Soil restoration innovation wins $100,000 Biomimicry Global Design Challenge Ray of Hope Prize™
A Chilean team has won the first Ray C. Anderson Foundation $100,000 grand prize for a nature-inspired solution that creates healthy soil.
A team from the Ceres Regional Center for Fruit and Vegetable Innovation in Chile has won the first-ever $100,000 Ray of Hope Prize™ in the Biomimicry Global Design Challenge, an international design competition and accelerator program that crowdsources nature-inspired solutions to big sustainability challenges, such as climate change, food system issues, water management, and alternative energy. Approximately 25 percent of the world’s soil is degraded, and the winning concept provides a new way to protect seedlings and restore soils back to health. The prize was announced at the National Bioneers Conference today. The second place winner was the Oasis Aquaponic System from Central America. Third place was Jube from Thailand.
“The judges were impressed with the way that the BioNurse team utilized biomimicry on multiple levels," said John A. Lanier, executive director of the Ray C. Anderson Foundation. "Moreover, we believe in their potential to commercialize and scale the concept to achieve a significant impact in areas of the world where farming is limited due to poor soil."
The BioNurse team has created the BioPatch, a biomimicry solution that enhances soil’s capacity to retain water, nutrients, and microorganisms so that degraded land is restored for the next generation of crops. The container is fabricated from corn stalks, utilizing a resource that otherwise would be burned as waste, and biodegrades after one season. The team has demonstrated that the plants growing within it will be capable of reproducing the same conditions in a natural way and, after one year, the soil will be productive again. Watch this video for more information about the BioPatch.
The BioNurse team was inspired by the way that hardy “nurse” plants like the yareta (a type of cushion plant) establish themselves in degraded soils and pave the way for new plant species to grow. By mimicking biological principles, their design innovation provides a way to grow and protect new plants and ensure that the soil can be regenerated to feed our world’s growing population.
“These solutions prove that we can feed ourselves in ways that purify water, repair soil, and lift communities,” said Biomimicry Institute co-founder Janine Benyus. “Biomimicry tends to lead to multifunctional solutions, ones that multiply goodness. It’s a fitting legacy for Ray Anderson, a man who pioneered ‘doing well by doing good.’”
This design concept round of the Biomimicry Institute’s Biomimicry Global Design Challenge asked participants to tackle any aspect of the food system that could be improved by looking to nature for design guidance. Submissions covered a wide range of related issues, like waste, packaging, agricultural pest management, food distribution, energy use, and other solutions.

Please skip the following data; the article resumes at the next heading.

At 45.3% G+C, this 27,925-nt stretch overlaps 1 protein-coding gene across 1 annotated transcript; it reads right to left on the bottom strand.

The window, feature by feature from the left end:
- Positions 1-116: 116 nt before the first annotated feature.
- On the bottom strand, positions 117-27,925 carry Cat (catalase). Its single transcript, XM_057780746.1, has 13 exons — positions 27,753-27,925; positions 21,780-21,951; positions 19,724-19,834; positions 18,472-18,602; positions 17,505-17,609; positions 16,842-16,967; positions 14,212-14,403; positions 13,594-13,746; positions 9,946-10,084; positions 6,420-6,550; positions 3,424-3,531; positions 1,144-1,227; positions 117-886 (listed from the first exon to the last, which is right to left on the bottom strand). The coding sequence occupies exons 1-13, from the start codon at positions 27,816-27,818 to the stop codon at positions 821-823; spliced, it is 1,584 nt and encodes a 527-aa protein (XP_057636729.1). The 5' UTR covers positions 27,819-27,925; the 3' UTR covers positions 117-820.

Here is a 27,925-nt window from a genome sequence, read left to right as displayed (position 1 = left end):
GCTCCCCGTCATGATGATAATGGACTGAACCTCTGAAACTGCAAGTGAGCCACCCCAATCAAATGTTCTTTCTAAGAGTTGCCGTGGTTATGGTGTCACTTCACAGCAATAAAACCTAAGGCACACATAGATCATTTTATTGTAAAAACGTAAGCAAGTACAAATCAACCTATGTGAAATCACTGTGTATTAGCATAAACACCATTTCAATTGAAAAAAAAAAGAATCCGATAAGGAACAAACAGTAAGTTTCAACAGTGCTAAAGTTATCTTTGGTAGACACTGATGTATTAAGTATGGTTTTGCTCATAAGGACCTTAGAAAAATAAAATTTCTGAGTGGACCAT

The Ceres Regional Center for Fruit and Vegetable Innovation team was one of seven teams chosen to enter the Biomimicry Global Design Challenge Accelerator program in October 2015. They spent the past year developing a working prototype with the help of biomimicry experts and business mentors in order to create viable, market-ready solutions. For the development of the material of BioPatch, the team has been working with the laboratory of creativity and Innovation of the University Diego Portales, (LincUDP). A full list of the finalists’ submissions can be found here. The Biomimicry Accelerator program creates a commercialization platform for biomimicry entrepreneurs to bring needed sustainability solutions to market faster.
“The Biomimicry Institute’s goal with this challenge was to prove that looking to nature will yield more effective solutions than we humans can conceive on our own,” said Institute Executive Director Beth Rattner. “Team BioNurse demonstrates this beautifully, showing how the partnership between human ingenuity and biological models can result in a truly breakthrough innovation that can change lives. There is no better place to unveil this winner than Bioneers, which has accurately predicted ‘what’s next’ for 25 years.”
As an added bonus to this year's program, and due to the high quality and viability of all of the finalist projects, the trustees of the Ray C. Anderson Foundation awarded $20,000 to the Oasis Aquaponic System (2nd Place), $15,000 to the Jube team (3rd Place), and $10,000 each to the four other finalist teams.
The National Bioneers Conference, held this year from October 21-23, 2016, is a yearly gathering of dynamic changemakers dedicated to solving our world’s most pressing environmental and social challenges. This year, in addition to the Ray of Hope Prize award event, the conference featured biomimicry pioneer and visionary Janine Benyus as a keynote speaker.
“With climate disruption upon us, and a swelling population, transforming our food and water systems is paramount,” said Kenny Ausubel, co-founder and CEO of Bioneers. “But success will require more than just technical solutions. It necessitates a shift in our worldview, and a change of heart. We are so deeply honored to host this landmark event, and to continue our long partnership to make biomimicry the default position for design, industry, economy, and culture by 2020.”
A new round of the Biomimicry Global Design Challenge has just launched, which is another opportunity for teams to join and compete for the annual $100,000 “Ray of Hope” Prize. This year’s focus is “Climate Change: Reversal, Adaptation, and Mitigation.” Individuals and teams can learn more about the Challenge at challenge.biomimicry.org.